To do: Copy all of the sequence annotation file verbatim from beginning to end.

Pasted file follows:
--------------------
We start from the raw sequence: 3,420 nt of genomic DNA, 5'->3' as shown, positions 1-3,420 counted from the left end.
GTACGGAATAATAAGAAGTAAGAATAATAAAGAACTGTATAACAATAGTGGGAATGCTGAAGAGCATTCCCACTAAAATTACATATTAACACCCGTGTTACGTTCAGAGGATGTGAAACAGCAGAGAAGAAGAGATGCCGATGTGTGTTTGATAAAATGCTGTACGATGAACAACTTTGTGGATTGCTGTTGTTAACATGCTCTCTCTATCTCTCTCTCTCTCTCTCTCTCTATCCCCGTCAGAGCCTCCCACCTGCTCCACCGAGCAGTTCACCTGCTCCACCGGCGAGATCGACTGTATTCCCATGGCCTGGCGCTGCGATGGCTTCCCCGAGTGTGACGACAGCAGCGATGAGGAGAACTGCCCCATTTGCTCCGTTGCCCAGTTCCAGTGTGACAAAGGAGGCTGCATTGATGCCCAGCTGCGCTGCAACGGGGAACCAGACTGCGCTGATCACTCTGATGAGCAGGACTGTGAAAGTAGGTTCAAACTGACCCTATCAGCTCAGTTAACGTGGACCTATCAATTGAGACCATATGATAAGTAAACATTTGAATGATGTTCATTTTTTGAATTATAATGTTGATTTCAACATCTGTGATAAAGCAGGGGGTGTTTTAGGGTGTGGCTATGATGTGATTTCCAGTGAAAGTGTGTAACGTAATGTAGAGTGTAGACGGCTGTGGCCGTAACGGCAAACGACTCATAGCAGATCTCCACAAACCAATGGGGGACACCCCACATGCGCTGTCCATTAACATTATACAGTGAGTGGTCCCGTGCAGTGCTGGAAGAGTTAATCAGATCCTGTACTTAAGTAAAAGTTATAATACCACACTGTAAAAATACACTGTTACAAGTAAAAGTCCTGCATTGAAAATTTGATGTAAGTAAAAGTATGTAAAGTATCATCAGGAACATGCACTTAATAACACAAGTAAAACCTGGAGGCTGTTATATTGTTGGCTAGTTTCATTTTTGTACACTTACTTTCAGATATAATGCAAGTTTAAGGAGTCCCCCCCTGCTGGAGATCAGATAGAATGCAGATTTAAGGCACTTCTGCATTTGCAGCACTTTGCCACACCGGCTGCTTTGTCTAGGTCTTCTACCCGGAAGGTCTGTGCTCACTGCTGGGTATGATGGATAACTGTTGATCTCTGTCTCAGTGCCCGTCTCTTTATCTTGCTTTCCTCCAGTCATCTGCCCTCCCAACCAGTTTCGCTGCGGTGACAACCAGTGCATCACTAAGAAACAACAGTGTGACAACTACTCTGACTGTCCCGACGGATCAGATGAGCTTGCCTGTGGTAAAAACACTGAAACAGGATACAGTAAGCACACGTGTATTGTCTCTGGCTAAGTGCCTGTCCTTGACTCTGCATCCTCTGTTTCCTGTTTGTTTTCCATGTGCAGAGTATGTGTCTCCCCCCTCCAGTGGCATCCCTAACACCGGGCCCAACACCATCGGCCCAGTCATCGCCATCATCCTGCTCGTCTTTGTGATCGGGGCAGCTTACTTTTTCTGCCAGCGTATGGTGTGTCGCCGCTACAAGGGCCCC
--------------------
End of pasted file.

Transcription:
We start from the raw sequence: 3,420 nt of genomic DNA, 5'->3' as shown, positions 1-3,420 counted from the left end.
GTACGGAATAATAAGAAGTAAGAATAATAAAGAACTGTATAACAATAGTGGGAATGCTGAAGAGCATTCCCACTAAAATTACATATTAACACCCGTGTTACGTTCAGAGGATGTGAAACAGCAGAGAAGAAGAGATGCCGATGTGTGTTTGATAAAATGCTGTACGATGAACAACTTTGTGGATTGCTGTTGTTAACATGCTCTCTCTATCTCTCTCTCTCTCTCTCTCTCTATCCCCGTCAGAGCCTCCCACCTGCTCCACCGAGCAGTTCACCTGCTCCACCGGCGAGATCGACTGTATTCCCATGGCCTGGCGCTGCGATGGCTTCCCCGAGTGTGACGACAGCAGCGATGAGGAGAACTGCCCCATTTGCTCCGTTGCCCAGTTCCAGTGTGACAAAGGAGGCTGCATTGATGCCCAGCTGCGCTGCAACGGGGAACCAGACTGCGCTGATCACTCTGATGAGCAGGACTGTGAAAGTAGGTTCAAACTGACCCTATCAGCTCAGTTAACGTGGACCTATCAATTGAGACCATATGATAAGTAAACATTTGAATGATGTTCATTTTTTGAATTATAATGTTGATTTCAACATCTGTGATAAAGCAGGGGGTGTTTTAGGGTGTGGCTATGATGTGATTTCCAGTGAAAGTGTGTAACGTAATGTAGAGTGTAGACGGCTGTGGCCGTAACGGCAAACGACTCATAGCAGATCTCCACAAACCAATGGGGGACACCCCACATGCGCTGTCCATTAACATTATACAGTGAGTGGTCCCGTGCAGTGCTGGAAGAGTTAATCAGATCCTGTACTTAAGTAAAAGTTATAATACCACACTGTAAAAATACACTGTTACAAGTAAAAGTCCTGCATTGAAAATTTGATGTAAGTAAAAGTATGTAAAGTATCATCAGGAACATGCACTTAATAACACAAGTAAAACCTGGAGGCTGTTATATTGTTGGCTAGTTTCATTTTTGTACACTTACTTTCAGATATAATGCAAGTTTAAGGAGTCCCCCCCTGCTGGAGATCAGATAGAATGCAGATTTAAGGCACTTCTGCATTTGCAGCACTTTGCCACACCGGCTGCTTTGTCTAGGTCTTCTACCCGGAAGGTCTGTGCTCACTGCTGGGTATGATGGATAACTGTTGATCTCTGTCTCAGTGCCCGTCTCTTTATCTTGCTTTCCTCCAGTCATCTGCCCTCCCAACCAGTTTCGCTGCGGTGACAACCAGTGCATCACTAAGAAACAACAGTGTGACAACTACTCTGACTGTCCCGACGGATCAGATGAGCTTGCCTGTGGTAAAAACACTGAAACAGGATACAGTAAGCACACGTGTATTGTCTCTGGCTAAGTGCCTGTCCTTGACTCTGCATCCTCTGTTTCCTGTTTGTTTTCCATGTGCAGAGTATGTGTCTCCCCCCTCCAGTGGCATCCCTAACACCGGGCCCAACACCATCGGCCCAGTCATCGCCATCATCCTGCTCGTCTTTGTGATCGGGGCAGCTTACTTTTTCTGCCAGCGTATGGTGTGTCGCCGCTACAAGGGCCCC